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Original poster: "davep by way of Terry Fritz <twftesla-at-qwest-dot-net>" <davep-at-quik-dot-com>
Tesla list wrote:
> Original poster: "Loudner, Godfrey by way of Terry Fritz
> Hello All
> Can plumbing solder be used to make electrical connections
Yes, BUT, it is better to use electrical solder.
> or is electrical grade really necessary.
Electrical (mostly) comes with rosin flux embedded in it,
making it easier to work with.
ANY soldering needs some sort of flux. Plumbing work
(which i have done) usually uses an acid flux, either
liquid or paste, which is brushed on. Works, has some
advantages but can also lead to corrosion. Means
messing with the flux in addition to the iron, the
wires and the solder.
Electrical/electronic work Almost Always is better with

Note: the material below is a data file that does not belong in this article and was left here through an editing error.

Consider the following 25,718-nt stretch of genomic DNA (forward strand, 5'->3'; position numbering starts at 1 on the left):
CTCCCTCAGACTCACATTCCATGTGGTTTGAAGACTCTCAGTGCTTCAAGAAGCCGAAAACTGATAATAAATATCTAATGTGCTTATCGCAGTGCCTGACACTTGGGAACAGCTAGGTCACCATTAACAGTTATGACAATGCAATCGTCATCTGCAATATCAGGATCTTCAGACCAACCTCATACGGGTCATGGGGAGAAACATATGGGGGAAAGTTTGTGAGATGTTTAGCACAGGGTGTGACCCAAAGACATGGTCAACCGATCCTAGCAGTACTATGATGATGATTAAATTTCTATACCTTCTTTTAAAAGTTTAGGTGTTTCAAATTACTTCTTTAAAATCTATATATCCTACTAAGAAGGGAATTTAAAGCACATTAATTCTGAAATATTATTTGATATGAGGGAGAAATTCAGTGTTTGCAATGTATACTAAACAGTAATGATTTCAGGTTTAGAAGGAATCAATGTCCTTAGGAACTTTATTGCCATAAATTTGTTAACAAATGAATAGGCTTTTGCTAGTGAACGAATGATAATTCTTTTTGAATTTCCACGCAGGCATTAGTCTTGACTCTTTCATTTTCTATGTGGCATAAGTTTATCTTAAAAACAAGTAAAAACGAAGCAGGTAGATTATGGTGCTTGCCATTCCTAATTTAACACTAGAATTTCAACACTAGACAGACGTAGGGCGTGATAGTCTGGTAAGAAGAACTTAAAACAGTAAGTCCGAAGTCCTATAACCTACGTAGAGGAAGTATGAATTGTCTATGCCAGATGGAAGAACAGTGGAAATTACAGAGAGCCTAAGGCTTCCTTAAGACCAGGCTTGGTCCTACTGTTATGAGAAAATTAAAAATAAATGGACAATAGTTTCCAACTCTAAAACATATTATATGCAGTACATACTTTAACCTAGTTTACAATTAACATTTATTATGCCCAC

'rosin core' solder, with the flux, rosin, milder,
embedded into the solder. Since the flux is 'just there'
its easier to work with.
Any metal picks up corrosion, mild or major.
One can sand it off, or use chemical cleaner (called
flux) to 'etch' it off. Fluxes come in a variety of
types, depending on metal to be joined, etc. Electronic
Solder uses rosin flux, less aggressive, and less
corrosive, than acid. Working with solder without flux
is VERY difficult. (The term 'flux' is generic: welding
uses a variety of fluxes, as does brazing, blah blah.
One advantage of getting electrical/electronic (rosin
core) solder is that its the best for that class of
I can't think why a 'big roll' would be necessary.
'two pounds' (typically: sold by the pound) should handle
most any requirement....